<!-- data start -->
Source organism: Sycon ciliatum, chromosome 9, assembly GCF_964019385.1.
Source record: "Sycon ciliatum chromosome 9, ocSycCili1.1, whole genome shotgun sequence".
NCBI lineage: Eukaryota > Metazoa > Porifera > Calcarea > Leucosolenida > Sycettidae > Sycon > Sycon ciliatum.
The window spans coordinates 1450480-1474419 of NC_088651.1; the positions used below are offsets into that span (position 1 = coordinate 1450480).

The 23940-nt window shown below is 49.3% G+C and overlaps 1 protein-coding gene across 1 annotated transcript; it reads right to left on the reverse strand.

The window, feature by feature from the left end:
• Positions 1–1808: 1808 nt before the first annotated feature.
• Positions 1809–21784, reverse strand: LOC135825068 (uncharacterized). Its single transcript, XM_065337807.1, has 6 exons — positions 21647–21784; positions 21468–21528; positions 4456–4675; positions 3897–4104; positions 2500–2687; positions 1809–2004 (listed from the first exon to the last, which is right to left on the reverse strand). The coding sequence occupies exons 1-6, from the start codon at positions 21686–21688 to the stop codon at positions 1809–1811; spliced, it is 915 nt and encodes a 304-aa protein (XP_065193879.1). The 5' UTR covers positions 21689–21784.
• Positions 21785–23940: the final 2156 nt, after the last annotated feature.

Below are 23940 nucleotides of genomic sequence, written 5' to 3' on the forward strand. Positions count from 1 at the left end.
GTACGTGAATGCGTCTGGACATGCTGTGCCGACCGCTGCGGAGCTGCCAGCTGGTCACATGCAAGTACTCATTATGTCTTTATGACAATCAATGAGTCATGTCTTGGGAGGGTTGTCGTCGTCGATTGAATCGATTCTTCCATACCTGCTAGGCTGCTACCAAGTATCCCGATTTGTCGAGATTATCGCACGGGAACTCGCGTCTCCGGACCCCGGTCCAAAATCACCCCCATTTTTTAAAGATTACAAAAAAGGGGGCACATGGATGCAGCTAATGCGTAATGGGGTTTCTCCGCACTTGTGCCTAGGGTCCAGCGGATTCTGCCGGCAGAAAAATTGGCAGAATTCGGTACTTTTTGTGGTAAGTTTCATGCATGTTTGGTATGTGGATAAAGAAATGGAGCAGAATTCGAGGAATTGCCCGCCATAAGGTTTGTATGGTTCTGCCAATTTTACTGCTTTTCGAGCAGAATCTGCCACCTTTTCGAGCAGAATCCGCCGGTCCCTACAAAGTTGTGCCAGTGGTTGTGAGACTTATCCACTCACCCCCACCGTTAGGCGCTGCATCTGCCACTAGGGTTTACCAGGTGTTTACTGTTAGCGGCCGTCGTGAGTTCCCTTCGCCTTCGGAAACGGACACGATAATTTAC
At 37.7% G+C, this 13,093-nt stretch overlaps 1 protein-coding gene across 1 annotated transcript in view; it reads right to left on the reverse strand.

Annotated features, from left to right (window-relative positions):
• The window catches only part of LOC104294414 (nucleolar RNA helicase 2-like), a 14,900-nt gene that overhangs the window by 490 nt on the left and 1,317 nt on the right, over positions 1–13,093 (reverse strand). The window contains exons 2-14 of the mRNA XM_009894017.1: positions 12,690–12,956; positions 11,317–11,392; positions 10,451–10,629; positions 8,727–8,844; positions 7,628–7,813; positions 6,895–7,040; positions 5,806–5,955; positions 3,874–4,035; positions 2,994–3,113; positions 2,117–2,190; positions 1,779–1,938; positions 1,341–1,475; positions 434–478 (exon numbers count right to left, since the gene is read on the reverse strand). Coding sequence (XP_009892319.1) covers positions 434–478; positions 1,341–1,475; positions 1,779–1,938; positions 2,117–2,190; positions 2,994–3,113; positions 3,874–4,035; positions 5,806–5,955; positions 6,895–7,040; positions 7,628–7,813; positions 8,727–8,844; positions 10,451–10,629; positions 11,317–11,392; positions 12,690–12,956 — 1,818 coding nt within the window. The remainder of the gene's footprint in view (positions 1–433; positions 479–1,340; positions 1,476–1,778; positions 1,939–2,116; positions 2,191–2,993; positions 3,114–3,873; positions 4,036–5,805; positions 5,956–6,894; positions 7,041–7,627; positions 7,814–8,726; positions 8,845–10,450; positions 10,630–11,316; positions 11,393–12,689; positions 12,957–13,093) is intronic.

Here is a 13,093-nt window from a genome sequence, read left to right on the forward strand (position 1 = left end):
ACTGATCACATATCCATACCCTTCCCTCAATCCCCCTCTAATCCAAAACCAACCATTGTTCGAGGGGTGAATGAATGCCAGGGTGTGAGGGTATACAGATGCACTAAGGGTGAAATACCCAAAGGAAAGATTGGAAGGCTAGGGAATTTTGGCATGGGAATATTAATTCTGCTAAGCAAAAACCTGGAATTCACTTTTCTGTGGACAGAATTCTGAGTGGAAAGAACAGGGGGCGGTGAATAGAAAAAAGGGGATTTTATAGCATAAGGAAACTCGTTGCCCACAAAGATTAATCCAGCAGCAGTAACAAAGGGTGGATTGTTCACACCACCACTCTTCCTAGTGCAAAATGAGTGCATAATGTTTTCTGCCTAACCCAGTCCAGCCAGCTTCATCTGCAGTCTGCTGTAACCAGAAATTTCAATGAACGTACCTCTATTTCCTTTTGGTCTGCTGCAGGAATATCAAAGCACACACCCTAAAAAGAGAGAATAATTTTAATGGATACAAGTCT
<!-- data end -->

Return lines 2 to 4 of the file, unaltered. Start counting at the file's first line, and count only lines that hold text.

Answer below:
Source record: "Sycon ciliatum chromosome 9, ocSycCili1.1, whole genome shotgun sequence".
NCBI lineage: Eukaryota > Metazoa > Porifera > Calcarea > Leucosolenida > Sycettidae > Sycon > Sycon ciliatum.
The window spans coordinates 1450480-1474419 of NC_088651.1; the positions used below are offsets into that span (position 1 = coordinate 1450480).